After a hiatus due to the COVID-19 pandemic, the Temasek Foundation’s Specialists’ Community Action and Leadership Exchange or TF SCALE was back in full swing over the last two weeks at Republic Polytechnic (RP).
On Friday (Oct 14), students from all four institutions – Universitas Islam Bandung (UNISBA) in Bandung, Chulalongkorn University (CU) in Bangkok, University of Social Sciences and Humanities (USSH) in Ho Chi Minh City and RP came together for a cultural performance on campus.
After two weeks of working on projects, it was time to bring the programme to a close in Singapore.
Here’s how the ceremony unfolded along with the rest of the activities of the TF SCALE period.
OCT 12 – CLOSING CEREMONY
WELL DESERVED MEAL: A scrumptious buffet spread was prepared for the students, teachers and guests to feast on after the ceremony. After their meals, some international students joined their Singaporean friends to spend their final day together.
CAPTURING MEMORIES: As the crowd dispersed, students stayed behind to snap pictures with their newfound lifelong friends. The lecture theatre was a bustle of joy and sadness as the students mingled, exchanging hugs and gifting souvenirs for their counterparts to treasure them by.
TILL WE MEET AGAIN: After Mr Chong’s speech, the audience applauded with gratitude and longing in their eyes. The atmosphere is bittersweet as the students realise their time together is soon coming to an end.
I CAN FEEL THE LOVE: Mr Terence Chong, the Director of RP’s Office of International Relations closes the ceremony with a speech including praise for the students’ performances and highlights from the two-week programme. “It never ceases to amaze me. Every time is different, but I can feel the love,” says Mr Chong on witnessing various batches of students in TF SCALE over the years.
TF SCALE SUCCESS: Students from Singapore, Indonesia, Thailand and Vietnam huddle together for a final group photo. They will cherish these new memories, knowledge, and friendships gained over the past two weeks.
ALL SMILES: Jubilant and joyful Vietnamese students cheer for their Thai counterparts who put up an unforgettable show. Emotions ran high as the theatre echoed with applause, filling the atmosphere with palpable love from the three nations.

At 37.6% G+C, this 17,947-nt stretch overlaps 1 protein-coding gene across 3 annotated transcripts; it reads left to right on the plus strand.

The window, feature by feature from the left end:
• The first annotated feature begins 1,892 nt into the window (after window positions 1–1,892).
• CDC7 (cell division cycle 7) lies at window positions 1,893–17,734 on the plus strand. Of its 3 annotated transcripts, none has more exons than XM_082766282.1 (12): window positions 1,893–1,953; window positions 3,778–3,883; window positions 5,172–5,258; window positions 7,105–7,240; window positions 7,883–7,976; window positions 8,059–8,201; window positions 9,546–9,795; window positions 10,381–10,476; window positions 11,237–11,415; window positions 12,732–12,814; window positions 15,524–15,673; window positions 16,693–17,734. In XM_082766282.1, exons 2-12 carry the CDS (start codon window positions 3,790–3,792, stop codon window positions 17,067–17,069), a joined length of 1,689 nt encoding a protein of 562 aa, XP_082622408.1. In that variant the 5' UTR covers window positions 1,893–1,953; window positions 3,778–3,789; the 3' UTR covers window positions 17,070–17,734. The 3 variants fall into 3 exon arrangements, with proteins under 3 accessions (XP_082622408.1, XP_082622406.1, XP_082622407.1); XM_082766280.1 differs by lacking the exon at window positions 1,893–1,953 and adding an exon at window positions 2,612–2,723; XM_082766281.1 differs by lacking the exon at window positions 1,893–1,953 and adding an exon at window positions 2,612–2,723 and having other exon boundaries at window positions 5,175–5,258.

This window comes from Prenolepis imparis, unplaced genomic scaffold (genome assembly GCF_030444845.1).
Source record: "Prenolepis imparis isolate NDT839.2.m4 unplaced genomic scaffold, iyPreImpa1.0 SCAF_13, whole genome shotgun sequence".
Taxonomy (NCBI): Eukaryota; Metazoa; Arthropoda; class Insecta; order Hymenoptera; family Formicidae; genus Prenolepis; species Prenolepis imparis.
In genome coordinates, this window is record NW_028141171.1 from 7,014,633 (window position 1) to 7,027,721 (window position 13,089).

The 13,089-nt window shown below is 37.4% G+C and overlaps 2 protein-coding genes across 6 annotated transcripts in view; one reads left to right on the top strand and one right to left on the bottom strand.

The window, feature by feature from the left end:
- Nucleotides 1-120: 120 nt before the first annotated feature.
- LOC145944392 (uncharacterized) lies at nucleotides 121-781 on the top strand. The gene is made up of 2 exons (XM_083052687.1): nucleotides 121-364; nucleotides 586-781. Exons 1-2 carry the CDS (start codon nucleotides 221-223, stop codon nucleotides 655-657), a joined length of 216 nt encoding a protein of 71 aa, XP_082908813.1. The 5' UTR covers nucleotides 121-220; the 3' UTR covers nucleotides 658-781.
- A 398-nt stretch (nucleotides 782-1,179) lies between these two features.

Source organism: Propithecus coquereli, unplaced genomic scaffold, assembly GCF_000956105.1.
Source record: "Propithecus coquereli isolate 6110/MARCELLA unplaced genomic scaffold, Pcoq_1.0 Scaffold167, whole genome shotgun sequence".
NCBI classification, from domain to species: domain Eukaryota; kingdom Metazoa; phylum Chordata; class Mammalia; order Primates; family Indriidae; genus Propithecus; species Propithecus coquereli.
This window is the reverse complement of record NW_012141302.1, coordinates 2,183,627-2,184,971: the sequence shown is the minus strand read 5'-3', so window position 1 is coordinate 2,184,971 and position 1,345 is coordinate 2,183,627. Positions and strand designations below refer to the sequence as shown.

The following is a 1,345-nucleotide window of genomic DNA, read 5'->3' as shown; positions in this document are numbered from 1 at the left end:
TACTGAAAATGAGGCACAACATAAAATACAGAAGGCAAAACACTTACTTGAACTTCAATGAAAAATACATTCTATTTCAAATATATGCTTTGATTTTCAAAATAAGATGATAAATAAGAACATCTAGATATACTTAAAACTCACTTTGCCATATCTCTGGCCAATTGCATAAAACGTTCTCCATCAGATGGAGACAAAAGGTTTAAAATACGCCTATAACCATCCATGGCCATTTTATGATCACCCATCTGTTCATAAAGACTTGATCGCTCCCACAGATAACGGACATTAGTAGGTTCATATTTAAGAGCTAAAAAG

COUNTRIES UNITE: The audience erupted in cheers and aws as the Thai performers synchronously held up flags of all four countries, closing their performance on a high note.
DING DING DANG DANG: In their rendition of the viral song, See Tinh, the band fills the theatre with lively thrumming tunes while the STA students make their entrance in the collaborative performance. The atmosphere felt like a party as the performers sang and danced amidst cheeky hoots, conga lines and freestyle segments.
PERFECT FINALE: Donning traditional outfits with faces smothered in natural white powder known as din sor pong. The Thai students delivered a mesmerising performance with their very own live band playing traditional and modern instruments and dancers flowing gracefully to the lively instrumental symphony.
I WANNA HOLD YOUR HAND: Opening their performance on a touching note, Thai students from Chulalongkorn University and STA student Li Ming Xuan (far left) sing their original song, composed in honour of the lifelong friendships they formed during the programme. The song also included an impressive rap by Ming Xuan, who even rapped parts in Mandarin.
BEAUTIFUL BANDUNG: With the audience clapping along to the music, the Indonesian students from UNISBA sang in harmony while performing a traditional dance with simple yet elegant movements. At the end, the performers broke into a rhythmic cheer and the audience couldn’t help singing along the catchy tune.
Between performances, the emcees engaged the audience to ask their thoughts on the performance as the students’ showed their appreciation and admiration for their peers’ cultures and artistic talents. Some even impressed with knowledge of the different countries’ cultures and slangs!
VIVA LA VIETNAM!: The Vietnamese students carried their smiles and arms wide as they posed with the Vietnamese flag, ending a performance which showcased the beauty of the Vietnamese culture and the passion and patriotism of the students.